Vahidi Questions US Competence to Accuse Syria of Chemical Attack

News ID: 134946 Service: World
سردار وحیدی وزیر دفاع

TEHRAN (Tasnim) – Iran’s Former Defense Minister Brigadier General Ahmad Vahidi criticized the US for its war rhetoric against Syria, saying while Washington wants to strike Syria on charges of using chemical weapons, the US has huge stockpiles of such weapons, in defiance of the international laws.

The United States, which has huge stockpiles of chemical bombs it should have dismantled long ago, cannot accuse the Syria government of using such weapons against its people, said Vahidi in an address in his farewell ceremony and introduction of Brigadier General Hossein Dehqan as Iran’s new defense minister.

He blamed the recent developments in the region on the intervention of big powers and "weakness and gullibility" of some regional governments.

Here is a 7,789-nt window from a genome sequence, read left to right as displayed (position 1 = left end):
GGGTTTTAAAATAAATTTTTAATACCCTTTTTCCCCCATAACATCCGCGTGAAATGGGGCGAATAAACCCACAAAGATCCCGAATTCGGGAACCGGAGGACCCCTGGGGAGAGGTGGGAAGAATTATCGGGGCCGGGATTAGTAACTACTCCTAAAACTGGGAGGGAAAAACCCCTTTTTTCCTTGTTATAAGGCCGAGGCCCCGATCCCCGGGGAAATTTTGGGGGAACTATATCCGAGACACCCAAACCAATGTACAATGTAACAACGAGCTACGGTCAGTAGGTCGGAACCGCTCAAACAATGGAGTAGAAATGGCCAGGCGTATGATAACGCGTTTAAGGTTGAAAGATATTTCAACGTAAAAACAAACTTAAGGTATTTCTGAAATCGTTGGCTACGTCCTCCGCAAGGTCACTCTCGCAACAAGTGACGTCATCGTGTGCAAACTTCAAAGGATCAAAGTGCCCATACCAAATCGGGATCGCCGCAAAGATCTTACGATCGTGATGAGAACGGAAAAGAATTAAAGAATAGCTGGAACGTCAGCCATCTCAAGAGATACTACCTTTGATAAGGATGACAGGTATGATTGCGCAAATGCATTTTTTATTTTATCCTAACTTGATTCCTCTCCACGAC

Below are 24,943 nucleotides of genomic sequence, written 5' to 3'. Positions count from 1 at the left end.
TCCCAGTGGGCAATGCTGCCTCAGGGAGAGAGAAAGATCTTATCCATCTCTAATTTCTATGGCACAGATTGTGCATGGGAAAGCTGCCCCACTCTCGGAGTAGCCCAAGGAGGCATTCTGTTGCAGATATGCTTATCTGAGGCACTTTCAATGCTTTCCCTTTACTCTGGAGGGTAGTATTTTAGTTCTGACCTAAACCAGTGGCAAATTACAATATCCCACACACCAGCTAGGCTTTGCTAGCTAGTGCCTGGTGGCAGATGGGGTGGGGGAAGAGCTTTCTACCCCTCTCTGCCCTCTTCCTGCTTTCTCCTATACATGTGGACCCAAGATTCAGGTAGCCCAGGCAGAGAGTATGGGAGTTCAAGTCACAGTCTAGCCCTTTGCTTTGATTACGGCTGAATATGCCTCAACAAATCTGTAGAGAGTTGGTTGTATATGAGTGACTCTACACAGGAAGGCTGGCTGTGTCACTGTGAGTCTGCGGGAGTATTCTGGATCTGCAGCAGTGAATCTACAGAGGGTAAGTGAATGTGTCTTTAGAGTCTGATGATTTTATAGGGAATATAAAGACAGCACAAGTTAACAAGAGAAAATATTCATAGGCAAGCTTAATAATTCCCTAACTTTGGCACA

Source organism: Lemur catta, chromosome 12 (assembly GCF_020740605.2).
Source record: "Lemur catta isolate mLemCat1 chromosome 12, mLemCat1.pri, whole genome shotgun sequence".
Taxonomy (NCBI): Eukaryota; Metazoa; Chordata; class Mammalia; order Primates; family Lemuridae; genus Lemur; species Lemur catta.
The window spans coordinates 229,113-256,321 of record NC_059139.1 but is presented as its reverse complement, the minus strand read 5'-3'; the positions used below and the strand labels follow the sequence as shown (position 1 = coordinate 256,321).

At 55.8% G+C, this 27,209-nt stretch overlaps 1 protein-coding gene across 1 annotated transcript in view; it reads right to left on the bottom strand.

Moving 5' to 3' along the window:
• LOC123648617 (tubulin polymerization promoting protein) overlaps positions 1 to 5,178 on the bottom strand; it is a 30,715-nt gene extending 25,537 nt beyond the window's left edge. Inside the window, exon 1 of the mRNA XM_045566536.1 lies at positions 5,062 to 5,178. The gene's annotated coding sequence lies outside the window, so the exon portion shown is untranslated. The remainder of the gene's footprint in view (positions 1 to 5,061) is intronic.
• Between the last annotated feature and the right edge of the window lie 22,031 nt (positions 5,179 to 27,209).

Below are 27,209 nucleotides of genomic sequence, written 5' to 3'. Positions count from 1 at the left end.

In recent days the US has been trying to ramp up support for its plan for military intervention in Syria, as it accuses the government of President Bashar al-Assad of using chemical weapons against rebels in the suburbs of capital Damascus on August 21, a charge Syria has strongly denied.

But so far US President barack Obama does not seem to have made any progress in convincing the international community and his own people to support use of force against Syria.

Obama has not sought authorization from the United Nations Security Council, as he knows Russia would certainly block such a motion. And among its allies, only France has said it would use force, albeit only after Washington strikes.

On the home front, Obama faces a divided Congress and a skeptical, war-weary public. 

The latest opinion poll shows public opposition to involvement in the Syrian conflict is growing, with six out of 10 Americans against missile strikes.

According to a Washington Post count, only 23 senators have been willing to go on record in favor of military force, while 17 are against. It will likely take 60 of the Senate's 100 members to advance the measure to the House of Representatives.

In the House, where 218 votes will be required to pass the resolution, only 25 members are on record in support of military action so far, according to the Post, with 106 opposed.

 

 

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